LONDON, Sept. 18 (Reuters) – Britain’s trade minister held an emergency meeting on Saturday with officials from Britain’s largest energy suppliers and operators to discuss a range of industries that could jeopardize the country’s meat supply.
The food industry has called for a subsidy for carbon dioxide (CO2) production, after high gas prices forced the closure of two fertilizer factories after the killing of two animals and an extension of the shelf for vacuum packaging. Life. Read more
The Minister of Commerce, Kwasi Quarting, was speaking to the executives of OFM, National Grid (NGL), Centrica (CANL) and EDFP. Ability to meet demand.
After European gas prices soared more than three times this year, the government took action, shutting down some small domestic suppliers and threatening other interconnected sectors. Read more
“Energy security is a top priority,” Quarting said. We are working closely with OFM and gas operators to control supply and demand.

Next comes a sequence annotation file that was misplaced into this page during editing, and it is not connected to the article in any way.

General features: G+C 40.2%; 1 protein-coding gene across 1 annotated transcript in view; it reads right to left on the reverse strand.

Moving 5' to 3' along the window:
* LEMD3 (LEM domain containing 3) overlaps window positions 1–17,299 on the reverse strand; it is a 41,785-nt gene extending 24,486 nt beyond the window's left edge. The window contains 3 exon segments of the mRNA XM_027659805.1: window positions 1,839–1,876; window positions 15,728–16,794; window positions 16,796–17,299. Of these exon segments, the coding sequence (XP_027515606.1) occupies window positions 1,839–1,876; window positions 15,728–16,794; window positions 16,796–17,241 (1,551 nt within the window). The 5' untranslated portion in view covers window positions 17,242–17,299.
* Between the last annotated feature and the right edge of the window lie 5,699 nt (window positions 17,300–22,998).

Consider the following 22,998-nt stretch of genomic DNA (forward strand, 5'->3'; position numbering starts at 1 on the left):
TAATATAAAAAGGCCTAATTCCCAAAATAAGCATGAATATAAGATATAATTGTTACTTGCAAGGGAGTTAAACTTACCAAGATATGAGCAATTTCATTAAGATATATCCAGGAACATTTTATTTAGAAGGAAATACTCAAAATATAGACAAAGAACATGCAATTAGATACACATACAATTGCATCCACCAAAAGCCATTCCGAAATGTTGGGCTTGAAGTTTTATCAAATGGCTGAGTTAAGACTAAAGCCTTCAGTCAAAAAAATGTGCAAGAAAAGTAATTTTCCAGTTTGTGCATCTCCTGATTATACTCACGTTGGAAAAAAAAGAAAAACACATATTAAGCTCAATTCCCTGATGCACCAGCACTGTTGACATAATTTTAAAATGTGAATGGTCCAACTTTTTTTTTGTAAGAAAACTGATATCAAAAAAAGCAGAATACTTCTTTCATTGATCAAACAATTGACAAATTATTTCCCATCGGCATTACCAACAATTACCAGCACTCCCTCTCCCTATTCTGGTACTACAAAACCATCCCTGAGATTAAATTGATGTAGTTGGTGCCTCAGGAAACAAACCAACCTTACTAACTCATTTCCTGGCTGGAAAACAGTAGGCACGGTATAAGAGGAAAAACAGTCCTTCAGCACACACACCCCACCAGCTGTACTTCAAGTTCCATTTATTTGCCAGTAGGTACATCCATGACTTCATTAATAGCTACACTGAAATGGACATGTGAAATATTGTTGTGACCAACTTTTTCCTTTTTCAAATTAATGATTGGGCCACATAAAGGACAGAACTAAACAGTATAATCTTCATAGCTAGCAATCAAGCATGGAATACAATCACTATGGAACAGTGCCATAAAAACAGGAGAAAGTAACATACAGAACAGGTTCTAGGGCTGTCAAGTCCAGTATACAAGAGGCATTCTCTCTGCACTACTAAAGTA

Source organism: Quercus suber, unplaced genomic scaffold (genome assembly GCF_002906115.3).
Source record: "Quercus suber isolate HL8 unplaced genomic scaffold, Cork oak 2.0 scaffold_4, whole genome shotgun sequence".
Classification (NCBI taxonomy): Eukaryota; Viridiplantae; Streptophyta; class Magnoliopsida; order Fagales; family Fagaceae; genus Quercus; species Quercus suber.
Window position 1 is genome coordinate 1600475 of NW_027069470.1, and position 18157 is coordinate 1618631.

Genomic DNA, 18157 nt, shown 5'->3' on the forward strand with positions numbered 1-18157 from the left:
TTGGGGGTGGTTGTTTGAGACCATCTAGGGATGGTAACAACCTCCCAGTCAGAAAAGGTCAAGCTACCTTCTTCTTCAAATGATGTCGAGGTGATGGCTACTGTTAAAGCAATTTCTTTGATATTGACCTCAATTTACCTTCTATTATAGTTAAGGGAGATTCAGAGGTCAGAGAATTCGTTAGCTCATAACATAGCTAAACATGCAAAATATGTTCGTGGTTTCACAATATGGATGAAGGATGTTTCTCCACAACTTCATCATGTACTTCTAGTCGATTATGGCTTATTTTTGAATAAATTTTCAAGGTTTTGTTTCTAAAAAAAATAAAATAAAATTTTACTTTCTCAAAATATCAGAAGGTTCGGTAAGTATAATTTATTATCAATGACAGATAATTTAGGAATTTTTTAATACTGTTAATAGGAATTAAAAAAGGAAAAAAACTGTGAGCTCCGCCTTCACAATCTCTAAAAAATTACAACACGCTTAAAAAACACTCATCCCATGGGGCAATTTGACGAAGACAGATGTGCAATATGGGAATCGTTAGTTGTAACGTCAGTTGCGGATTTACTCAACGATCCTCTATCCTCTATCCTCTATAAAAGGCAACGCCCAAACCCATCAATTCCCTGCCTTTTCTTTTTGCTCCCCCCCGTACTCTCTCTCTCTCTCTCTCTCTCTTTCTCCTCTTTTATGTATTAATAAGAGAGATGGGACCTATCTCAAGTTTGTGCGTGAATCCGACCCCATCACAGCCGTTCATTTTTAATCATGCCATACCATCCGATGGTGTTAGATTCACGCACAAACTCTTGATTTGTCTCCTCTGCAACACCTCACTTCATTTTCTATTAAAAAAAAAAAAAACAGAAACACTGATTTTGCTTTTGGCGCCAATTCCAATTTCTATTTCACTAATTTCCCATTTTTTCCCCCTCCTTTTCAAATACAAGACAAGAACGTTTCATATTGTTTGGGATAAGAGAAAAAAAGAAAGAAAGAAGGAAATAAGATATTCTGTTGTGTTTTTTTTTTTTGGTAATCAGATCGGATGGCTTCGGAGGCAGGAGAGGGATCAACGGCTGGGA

The government has been in regular contact with food and agricultural enterprises. He is also contacting the Office of Civil Emergency Response.
The CO2 shortage for importing fizzy beer, cider and soft drinks comes as the food industry is already struggling with a shortage of heavy truck drivers, which has been blamed for the effects of COVID-19 and Brexit.
Nick Allen Saturday, the British Meat Processing Association, said the pork sector was two weeks away from hitting suppliers, and the British Poultry Council said its members were “on the edge of a knife” as only suppliers could guarantee up to 24 hours. Hours in advance.
Alan told Reuters that the government should have subsidized its energy supply to protect fertilizer production or to keep CO2 elsewhere.
The head of the British Poultry Council, Richard Griffiths, said he was working with the government to assess stock levels and implement emergency plans and warned that food shortages could be a national security issue.
Prisons and chickens will be left on the farm when CO2 is depleted, creating further issues of animal welfare, food supply and food waste, he said.
Report by Katie Holton; Edited by Alexander Smith and Edmund Blair
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